Before starting, follow the guidelines on setting up Ubuntu 14.04 LTS.
Check by visiting the IP address in the browser - you should see the default “Apache 2 Ubuntu” intro page. This shows some useful info on config files - if you’re not familiar with Apache2 config, it might be worth a look.
We need some databases!
Install MySQL and some helper packages:
Open up keepass/KeepassX, set a strong password for MySQL root.
After installation, take extra measures to secure MySQL:
Install MySQL system tables - tell MySQL to create a database directory structure to store info:
Run a MySQL security script:
During execution of this script, you will first get the option to reset root password. You won’t need to do this, because you’ve already set a hardcore password, so answer “n”. Thereafter, hit return to accept the default (Y) answer for each question. This deletes some dummy DBs, disallows remote root login, removes anonymous users and reloads the privilege tables so that changes take effect immediately.
Use apt to install:
Modify the way that Apache serves files, to give priority to PHP:
…bring the php index file forward in the hierarchy, so the directive looks like this:
View available PHP modules:
If you need additional PHP modules (e.g. php5-curl):
Increase the max filesize for uploads, because … clients. You need to edit
/etc/php5/apache2/php.ini, since this is the settings file used by Apache:
To install additional PHP modules, see the Justin Ellingwood article on Digital Ocean.
Test PHP Setup
Check PHP by outputting
phpinfo(); in a php file and accessing via a browser:
Copy this into the file:
Check in a browser(e.g.
123.456.78.90/info.php), save the HTML file locally for your records, then remove:
Install - you will need to enter the root MySQL password:
- Hit space then tab to select Apache2
- Choose “yes” when asked “Configure database for phpmyadmin with dbconfig-common?”
- Enter MySQL password when prompted
- Enter password for the phpmyadmin user
Make sure your password manager is open!
Once installed, PHPMyAdmin needs to be added to the Apache config file:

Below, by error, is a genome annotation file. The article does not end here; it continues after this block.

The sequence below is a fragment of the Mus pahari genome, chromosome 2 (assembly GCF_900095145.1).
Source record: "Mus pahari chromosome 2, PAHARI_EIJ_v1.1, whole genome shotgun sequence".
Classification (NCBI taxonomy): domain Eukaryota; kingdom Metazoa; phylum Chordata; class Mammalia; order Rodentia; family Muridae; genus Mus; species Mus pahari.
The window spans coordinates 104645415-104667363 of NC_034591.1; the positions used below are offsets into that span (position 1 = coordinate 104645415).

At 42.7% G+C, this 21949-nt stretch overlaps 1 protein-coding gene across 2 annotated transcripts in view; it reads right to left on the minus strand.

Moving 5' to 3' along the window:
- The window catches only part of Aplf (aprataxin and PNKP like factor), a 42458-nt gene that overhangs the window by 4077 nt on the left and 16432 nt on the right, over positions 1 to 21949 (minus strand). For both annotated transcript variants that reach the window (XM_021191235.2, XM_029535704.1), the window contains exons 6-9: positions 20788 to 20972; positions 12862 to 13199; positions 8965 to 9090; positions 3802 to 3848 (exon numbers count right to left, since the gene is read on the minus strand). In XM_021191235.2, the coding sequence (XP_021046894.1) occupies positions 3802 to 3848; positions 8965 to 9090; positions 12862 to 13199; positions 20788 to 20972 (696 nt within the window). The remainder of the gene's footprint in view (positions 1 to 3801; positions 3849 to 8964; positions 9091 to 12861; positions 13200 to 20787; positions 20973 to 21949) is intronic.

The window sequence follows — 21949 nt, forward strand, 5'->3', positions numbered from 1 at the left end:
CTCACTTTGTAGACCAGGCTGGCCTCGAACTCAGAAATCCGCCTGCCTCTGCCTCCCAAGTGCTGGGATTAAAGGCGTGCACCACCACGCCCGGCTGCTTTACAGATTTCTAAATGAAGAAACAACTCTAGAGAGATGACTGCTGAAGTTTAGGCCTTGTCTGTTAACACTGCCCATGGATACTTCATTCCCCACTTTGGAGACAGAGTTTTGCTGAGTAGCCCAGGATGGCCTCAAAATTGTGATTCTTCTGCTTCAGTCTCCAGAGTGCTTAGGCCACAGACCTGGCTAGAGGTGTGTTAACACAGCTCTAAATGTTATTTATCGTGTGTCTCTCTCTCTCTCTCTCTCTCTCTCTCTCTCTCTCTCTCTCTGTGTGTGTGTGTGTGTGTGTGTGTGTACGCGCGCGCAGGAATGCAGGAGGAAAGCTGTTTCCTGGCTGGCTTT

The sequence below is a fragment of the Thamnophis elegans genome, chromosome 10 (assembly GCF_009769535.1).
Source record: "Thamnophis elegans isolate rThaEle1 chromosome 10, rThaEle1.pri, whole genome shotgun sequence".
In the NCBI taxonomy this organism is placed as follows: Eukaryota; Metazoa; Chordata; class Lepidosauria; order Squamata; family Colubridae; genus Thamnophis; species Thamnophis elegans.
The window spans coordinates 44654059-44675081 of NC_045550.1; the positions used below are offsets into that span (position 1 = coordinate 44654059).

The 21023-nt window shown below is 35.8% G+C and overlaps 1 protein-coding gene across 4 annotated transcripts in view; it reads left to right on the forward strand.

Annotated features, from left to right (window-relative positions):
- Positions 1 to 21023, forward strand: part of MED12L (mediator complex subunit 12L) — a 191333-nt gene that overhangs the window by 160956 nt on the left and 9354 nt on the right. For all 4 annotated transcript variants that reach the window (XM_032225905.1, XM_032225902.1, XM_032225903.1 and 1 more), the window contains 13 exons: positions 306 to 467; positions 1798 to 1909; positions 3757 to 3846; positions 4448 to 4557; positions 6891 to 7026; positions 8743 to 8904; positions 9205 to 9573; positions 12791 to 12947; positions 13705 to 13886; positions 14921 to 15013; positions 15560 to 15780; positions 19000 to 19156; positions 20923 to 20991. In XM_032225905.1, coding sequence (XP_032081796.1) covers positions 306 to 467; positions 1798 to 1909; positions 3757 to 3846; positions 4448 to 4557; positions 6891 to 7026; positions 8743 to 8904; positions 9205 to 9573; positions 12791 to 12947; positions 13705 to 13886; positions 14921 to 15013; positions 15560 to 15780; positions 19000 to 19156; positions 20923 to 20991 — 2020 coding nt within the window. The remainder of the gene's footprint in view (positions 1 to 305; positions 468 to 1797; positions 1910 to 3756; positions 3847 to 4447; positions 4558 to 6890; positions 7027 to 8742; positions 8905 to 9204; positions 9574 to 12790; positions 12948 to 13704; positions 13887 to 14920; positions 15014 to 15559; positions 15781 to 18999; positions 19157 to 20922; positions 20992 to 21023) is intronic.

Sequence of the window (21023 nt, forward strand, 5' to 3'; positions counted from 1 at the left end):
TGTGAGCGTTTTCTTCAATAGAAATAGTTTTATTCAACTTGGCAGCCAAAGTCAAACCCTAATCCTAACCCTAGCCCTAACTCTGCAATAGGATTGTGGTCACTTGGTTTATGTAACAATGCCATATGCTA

Add the following line to the end of
Secure PHPMyAdmin with a .htaccess File
Configure the phpmyadmin directory to allow .htaccess rules:
AllowOverride All under the the first directory block, straight after “DirectoryIndex…”:
Set up .htaccess file:
Create a htpasswd file:
…where username is the username you want to give access to (doesn’t need to be an existing sytem user).
You’ll be prompted to enter a password for this user (twice). Restart Apache:
The PHPMyAdmin directory is now password protected.
Note: If your system doesn’t recognise the
htpasswd command - you receive the message
htpasswd: command not found, you may need to install the apache-2 utils module:
Once you’ve done this, you can re-try the
htpasswd command and it should work. Don’t forget to restart Apache.
Use the MySQL root username & password.
See this Excellent & comprehensive article - most of the current instructions drawn from here.
Set Up Apache Virtual Hosts
Multiple sites on a single server/VPS.
Create Directory Structure
The -p flag creates intermediate directories as required.
Note WordPress is going to need the www-data to have ownership of the public_html subdirectories to allow file upload etc. - for the time being, give ownership to the current user - pass ownership to www-data later.
Set Permissions to 755 for directories:
Add index.html demo pages if necessary.
Create config files:
Create a config file for each site:
Use this as a template:
This config block sets the correct server name, alias and document root. Directory browsing is disallowed, and .htaccess files are allowed.
Site specific error reporting is added - log files are located here:
Enable the site using
a2ensiteand restart Apache:
Enable Apache Rewrites
Enabling the Apache rewrite module will be essential it you’re using pretty permalinks. Enable the module & restart Apache:
Prevent the Apache server signature that is printed as part of a web request - this is not needed and gives would-be hackers info about your server.
Restart Apache for changes to take effect.
Prevent direct access of VCS files by adding this block to
You could also prevent access to source control files by adding this to a
.htaccess file in the site root:
Guidelines & Tutorials to help set up a secure LAMP stack.
Good Digital Ocean security guide, including adding new user, setting up public key authentication, SSH configuration. Highly recommended:
LAMP Stack: Including PHPMyAdmin
Comprehensive instructions on how to set up a LAMP stack on a VPS running Ubuntu 14.04:
Set up PHPMyAdmin, including extra security measures (password protected directory with .htaccess):
Create SSL Certificate:
Set Up Mailserver
- Send only Exim Mailserver, Debian
- Install Exim, Ubuntu 12.04
- SPF Records: Reduce Spoofing Spam
Load Testing a Server
OS Upgrades/Patches: Ubuntu
The OS is patched very promptly when security issues arise, and it is essential that your server is updated/upgraded regularly. Usually,
sudo apt-get update followed by
sudo apt-get upgrade is sufficient. The Ubuntu “Message of the Day” generally advises when upgrading is necessary - but it pays to stay up to date with OS developments:
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